3 Reasons Every Christian Should Be Praying About the Crisis in Sudan Right Now

People chant slogans during a protest in Khartoum, Sudan, Saturday, Oct. 30, 2021. Pro-democracy groups called for mass protest marches across the country Saturday to press demands for re-instating a deposed transitional government and releasing senior political figures from detention. (AP Photo/Marwan Ali)
Sudan is one of the most impoverished and chaotic countries in the world, with the nation's military coup on Monday leaving political leaders imprisoned, citizens fearful, and overall uncertainty raging.

In the latest chaos, the BBC noted that civilian rule was suspended this week and military leaders took over. The current state of emergency unfolded just two years after the 2019 ousting of former President Omar al-Bashir.

Al-Bashir is currently imprisoned in Sudan on war crimes and genocide charges.

CNN has more about the dynamics inside the country in recent years—and the military's arguments for its recent moves:

Sudan had been ruled by an uneasy alliance between the military and civilian groups since 2019. But on Monday, the military effectively took control, dissolving the power-sharing Sovereign Council and transitional government, and temporarily detaining Prime Minister Abdalla Hamdok.

Sudan's top general, Abdel Fattah al-Burhan, said that the agreement with civilian members of the country's transitional sovereign council "became a conflict" over the past two years, "threatening peace and unity" in Sudan. Several articles of the constitution have been suspended and state governors removed, Burhan also said.

President Joe Biden on Thursday publicly called for a return to the civilian-led governance that had been in place before the coup.

"The Sudanese people must be allowed to protest peacefully and the civilian-led transitional government must be restored," Biden said in a statement.

It's unclear what will happen next, but here are three reasons Christians should be fervently praying for Sudan:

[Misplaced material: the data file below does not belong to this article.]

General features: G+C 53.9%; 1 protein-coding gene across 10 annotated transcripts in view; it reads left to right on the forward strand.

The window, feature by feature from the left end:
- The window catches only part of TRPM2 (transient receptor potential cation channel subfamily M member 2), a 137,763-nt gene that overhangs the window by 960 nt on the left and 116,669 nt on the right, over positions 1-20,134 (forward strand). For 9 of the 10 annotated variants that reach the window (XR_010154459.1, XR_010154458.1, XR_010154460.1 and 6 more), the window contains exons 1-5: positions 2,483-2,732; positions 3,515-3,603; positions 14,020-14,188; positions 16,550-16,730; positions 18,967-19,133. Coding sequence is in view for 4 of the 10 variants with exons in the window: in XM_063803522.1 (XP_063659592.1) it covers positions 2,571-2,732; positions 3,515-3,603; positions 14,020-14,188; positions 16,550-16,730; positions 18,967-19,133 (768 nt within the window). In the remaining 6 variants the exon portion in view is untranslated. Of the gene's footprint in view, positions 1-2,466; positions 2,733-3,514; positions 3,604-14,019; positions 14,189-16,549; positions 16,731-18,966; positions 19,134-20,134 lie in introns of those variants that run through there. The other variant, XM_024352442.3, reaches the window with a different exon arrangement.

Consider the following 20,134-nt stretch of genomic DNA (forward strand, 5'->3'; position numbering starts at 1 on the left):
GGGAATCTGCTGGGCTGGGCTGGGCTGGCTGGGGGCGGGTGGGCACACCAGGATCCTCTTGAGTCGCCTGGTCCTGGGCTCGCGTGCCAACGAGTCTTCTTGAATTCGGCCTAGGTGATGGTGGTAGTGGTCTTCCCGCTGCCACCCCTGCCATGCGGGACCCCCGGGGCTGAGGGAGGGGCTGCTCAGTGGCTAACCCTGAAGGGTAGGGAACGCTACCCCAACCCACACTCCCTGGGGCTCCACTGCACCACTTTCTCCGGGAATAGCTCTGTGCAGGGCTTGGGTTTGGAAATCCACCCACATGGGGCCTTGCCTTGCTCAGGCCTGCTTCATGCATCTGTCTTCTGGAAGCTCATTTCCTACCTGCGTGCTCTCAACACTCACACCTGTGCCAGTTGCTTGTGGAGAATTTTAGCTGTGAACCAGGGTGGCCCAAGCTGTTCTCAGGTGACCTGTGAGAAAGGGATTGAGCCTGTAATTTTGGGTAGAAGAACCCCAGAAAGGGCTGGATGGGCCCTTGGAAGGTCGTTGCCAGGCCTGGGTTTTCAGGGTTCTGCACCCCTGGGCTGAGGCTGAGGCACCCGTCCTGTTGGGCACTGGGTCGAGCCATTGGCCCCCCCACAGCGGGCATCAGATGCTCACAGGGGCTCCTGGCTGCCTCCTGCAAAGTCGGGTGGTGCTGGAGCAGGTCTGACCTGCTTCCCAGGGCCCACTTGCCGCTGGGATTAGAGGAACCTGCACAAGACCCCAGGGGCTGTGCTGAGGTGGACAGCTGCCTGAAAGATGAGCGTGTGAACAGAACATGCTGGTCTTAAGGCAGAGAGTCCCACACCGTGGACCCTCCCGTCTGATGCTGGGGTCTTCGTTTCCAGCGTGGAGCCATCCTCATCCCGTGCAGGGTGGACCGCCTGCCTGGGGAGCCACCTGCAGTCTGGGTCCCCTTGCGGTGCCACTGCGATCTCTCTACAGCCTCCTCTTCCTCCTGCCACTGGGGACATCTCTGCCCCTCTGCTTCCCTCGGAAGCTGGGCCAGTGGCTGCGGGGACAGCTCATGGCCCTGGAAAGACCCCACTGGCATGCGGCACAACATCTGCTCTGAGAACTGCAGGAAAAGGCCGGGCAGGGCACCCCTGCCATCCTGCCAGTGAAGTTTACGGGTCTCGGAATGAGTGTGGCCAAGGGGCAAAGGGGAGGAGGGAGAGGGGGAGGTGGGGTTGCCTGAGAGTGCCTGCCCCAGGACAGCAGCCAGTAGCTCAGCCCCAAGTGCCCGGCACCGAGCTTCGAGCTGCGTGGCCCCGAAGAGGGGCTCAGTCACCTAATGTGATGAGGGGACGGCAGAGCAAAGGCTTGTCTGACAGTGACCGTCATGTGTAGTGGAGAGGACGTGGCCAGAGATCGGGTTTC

Protestors Have Died

Biden's comments about protestors being able to peacefully assemble came amid reports of deaths among those taking to the streets in opposition to the military coup.

Reuters reported Thursday that at least 11 people had died—and considering the uncertainty and chaos, the situation could take a much darker turn.

In this frame taken from video people gather during a protest in Khartoum, Sudan, Monday, Oct. 25, 2021. Military forces arrested Sudan's acting prime minister and senior government officials Monday, disrupted internet access and blocked bridges in the capital Khartoum, the country's information ministry said, describing the actions as a coup. In response, thousands flooded the streets of Khartoum and its twin city of Omdurman to protest the apparent military takeover. (New Sudan NNS via AP)

As of Thursday, thousands of people were taking to the streets to make their voices heard. Reports of well over 100 injuries have also circulated.

"I am scared that this country will catch fire. We're scared these people will kill our children," one elderly woman said told Reuters. "There's been enough death."

It's important to pray for peace, for the safety of protestors and for cool heads to prevail on all sides.

For the rest of this story, visit our content partners at faithwire.com.

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